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Backcountry skiers have some concerns over SNRA outfitters plan

Tim Hagen
Flickr Creative Commons

Wednesday is the last day to comment on a new plan for managing outfitter and guiding permits in the Sawtooth National Recreation Area.

The Forest Service said the permit system for twenty-one companies that guide activities like backcountry skiing, hunting and snowmobiling has been inconsistent over the last decade.

The agency said its new proposed plan aims to strike a balance between growing recreational demand and protections for wildlife.

The proposal has drawn concern from some skiers and other recreators who say it will greatly limit the number of people who can access backcountry huts and yurts.

“Having a large percentage of the winter season in which the public cannot book those huts is not a great form of winter wilderness management," said Paddy McIlvoy, the board president of the Nordic and Backcountry Skiers Alliance.

The Alliance prefers the Forest Service's "Alternative B" approach because it says that option comes closer to meeting public demand, but McIlvoy said the group would prefer a system that allows full booking of the huts.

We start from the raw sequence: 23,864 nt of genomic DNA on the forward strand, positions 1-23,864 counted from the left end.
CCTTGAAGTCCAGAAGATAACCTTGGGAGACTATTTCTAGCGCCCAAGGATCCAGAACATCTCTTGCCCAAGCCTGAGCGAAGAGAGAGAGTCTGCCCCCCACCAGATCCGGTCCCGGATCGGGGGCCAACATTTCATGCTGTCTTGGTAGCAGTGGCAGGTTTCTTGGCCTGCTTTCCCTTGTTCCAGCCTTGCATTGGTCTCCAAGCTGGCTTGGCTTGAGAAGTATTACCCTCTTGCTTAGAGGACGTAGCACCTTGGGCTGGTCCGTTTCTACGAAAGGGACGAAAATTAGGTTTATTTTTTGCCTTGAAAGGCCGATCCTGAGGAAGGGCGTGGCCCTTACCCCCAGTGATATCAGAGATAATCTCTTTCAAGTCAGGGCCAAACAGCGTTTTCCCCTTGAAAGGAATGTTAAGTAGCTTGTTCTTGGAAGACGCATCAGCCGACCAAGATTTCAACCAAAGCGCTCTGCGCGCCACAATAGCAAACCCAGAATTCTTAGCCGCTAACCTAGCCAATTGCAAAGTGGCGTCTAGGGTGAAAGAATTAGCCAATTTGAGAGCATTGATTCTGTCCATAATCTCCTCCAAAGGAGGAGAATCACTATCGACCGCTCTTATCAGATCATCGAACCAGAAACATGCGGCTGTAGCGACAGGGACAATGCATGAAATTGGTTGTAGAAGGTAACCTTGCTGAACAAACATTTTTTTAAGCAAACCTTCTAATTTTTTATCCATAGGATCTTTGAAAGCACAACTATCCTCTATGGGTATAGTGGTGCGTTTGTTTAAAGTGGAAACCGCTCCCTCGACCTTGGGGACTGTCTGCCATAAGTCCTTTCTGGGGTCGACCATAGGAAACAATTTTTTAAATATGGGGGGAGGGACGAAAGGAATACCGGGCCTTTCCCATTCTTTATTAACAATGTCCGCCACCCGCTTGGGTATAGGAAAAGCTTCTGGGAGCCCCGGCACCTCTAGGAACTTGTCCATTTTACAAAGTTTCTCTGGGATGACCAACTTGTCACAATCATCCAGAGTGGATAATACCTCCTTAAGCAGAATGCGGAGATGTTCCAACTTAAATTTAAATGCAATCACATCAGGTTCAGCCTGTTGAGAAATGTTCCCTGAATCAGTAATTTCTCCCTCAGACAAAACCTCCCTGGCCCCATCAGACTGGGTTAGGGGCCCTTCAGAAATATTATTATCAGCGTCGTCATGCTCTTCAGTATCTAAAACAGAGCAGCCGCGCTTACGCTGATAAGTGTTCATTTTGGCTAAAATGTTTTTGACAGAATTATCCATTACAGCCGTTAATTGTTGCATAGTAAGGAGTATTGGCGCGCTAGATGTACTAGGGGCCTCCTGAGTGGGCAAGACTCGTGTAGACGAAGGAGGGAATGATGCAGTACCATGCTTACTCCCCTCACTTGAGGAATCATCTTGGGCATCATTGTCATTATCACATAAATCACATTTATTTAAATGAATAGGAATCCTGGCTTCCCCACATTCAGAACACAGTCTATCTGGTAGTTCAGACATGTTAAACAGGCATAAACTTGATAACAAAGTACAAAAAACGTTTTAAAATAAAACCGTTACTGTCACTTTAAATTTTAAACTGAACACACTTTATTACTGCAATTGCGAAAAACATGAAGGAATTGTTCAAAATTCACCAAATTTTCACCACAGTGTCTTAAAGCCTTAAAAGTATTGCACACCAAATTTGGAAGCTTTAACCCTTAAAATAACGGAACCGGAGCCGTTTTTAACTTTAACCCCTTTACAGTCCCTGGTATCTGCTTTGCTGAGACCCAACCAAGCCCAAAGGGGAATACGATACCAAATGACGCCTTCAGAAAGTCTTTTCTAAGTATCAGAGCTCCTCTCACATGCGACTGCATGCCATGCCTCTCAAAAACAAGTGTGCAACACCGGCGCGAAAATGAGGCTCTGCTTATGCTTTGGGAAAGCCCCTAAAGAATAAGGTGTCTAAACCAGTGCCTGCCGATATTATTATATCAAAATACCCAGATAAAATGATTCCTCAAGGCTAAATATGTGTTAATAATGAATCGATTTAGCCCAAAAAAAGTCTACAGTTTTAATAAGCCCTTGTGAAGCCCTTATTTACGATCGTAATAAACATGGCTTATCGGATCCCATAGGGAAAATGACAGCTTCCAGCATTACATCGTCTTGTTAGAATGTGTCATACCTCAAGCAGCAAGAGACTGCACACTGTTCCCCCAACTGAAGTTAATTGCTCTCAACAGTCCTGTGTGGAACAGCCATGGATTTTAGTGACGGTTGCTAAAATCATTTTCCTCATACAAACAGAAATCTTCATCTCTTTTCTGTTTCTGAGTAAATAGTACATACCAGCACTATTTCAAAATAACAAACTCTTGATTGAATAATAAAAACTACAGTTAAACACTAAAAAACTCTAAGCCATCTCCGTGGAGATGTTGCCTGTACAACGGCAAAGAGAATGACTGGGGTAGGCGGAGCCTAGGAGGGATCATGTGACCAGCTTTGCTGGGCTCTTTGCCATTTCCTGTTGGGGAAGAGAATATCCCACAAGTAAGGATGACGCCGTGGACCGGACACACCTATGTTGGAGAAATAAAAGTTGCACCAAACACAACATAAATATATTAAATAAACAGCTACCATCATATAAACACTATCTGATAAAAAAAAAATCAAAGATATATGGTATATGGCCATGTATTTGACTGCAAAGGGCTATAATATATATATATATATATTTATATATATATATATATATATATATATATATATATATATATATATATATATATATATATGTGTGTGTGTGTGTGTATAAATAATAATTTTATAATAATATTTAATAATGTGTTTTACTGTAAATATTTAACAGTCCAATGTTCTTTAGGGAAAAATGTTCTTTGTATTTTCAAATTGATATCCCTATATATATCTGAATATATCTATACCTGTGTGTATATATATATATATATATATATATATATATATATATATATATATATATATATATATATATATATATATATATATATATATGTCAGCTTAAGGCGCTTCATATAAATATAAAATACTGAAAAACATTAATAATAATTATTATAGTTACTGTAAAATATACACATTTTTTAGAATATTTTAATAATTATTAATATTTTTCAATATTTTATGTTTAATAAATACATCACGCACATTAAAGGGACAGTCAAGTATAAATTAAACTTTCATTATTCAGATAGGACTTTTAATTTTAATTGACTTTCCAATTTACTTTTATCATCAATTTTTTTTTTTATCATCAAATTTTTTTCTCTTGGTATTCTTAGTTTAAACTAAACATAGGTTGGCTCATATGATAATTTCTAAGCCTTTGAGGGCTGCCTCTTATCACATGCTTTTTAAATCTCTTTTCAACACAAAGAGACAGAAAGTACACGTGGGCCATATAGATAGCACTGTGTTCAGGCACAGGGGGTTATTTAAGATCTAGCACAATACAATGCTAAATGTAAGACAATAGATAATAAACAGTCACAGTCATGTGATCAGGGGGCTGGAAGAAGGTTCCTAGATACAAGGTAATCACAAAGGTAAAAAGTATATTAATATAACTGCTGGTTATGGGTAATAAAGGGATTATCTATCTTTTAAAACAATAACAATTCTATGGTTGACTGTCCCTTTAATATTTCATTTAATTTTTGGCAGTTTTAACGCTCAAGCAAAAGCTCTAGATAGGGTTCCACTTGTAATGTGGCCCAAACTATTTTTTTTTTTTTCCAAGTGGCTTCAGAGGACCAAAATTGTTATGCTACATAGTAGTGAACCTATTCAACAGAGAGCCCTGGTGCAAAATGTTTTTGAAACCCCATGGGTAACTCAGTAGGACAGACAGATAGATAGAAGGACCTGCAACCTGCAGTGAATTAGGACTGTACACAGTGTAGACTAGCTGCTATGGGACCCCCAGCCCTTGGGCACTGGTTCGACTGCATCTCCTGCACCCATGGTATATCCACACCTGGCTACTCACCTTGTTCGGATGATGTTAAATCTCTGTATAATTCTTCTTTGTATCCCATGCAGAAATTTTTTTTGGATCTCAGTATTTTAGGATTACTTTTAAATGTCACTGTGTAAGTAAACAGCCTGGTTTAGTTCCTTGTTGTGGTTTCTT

The Blaine County Commissioners sent a comment to the SNRA Tuesday asking it to take these concerns into account. The commissioners said permitting the huts for the entire winter could help mitigate crowding in day-use areas.

The Forest Service said the proposed plan expands the total number of days people can access all guided recreation in the SNRA, especially during the winter months.

But it's also trying to crack down on a long-standing system in which outfitters were often allowed to exceed their designated "use days" with additional temporary permits. Hut rentals and guided snowmobiling outings were among the activities going over the allotted days to the greatest extent due to increases in demand.

Guided recreation plays an important role in the SNRA, according to the Forest Service, and accounts for a small percentage of total recreation. Still, the agency said those activities have the ability to affect species of concern like wolverines.

The final decision on the plan could be published early next year.

Comments submitted by Aug. 31 can be sent to Susan James, SNRA Recreation Program Manager, at susan.james@usda.gov.

Correction: This story initially said wolverines are endangered. The species is currently being considered for Endangered Species Act protections.

Find reporter Rachel Cohen on Twitter @racheld_cohen

Copyright 2022 Boise State Public Radio

As the south-central Idaho reporter, I cover the Magic and Wood River valleys. I also enjoy writing about issues related to health and the environment.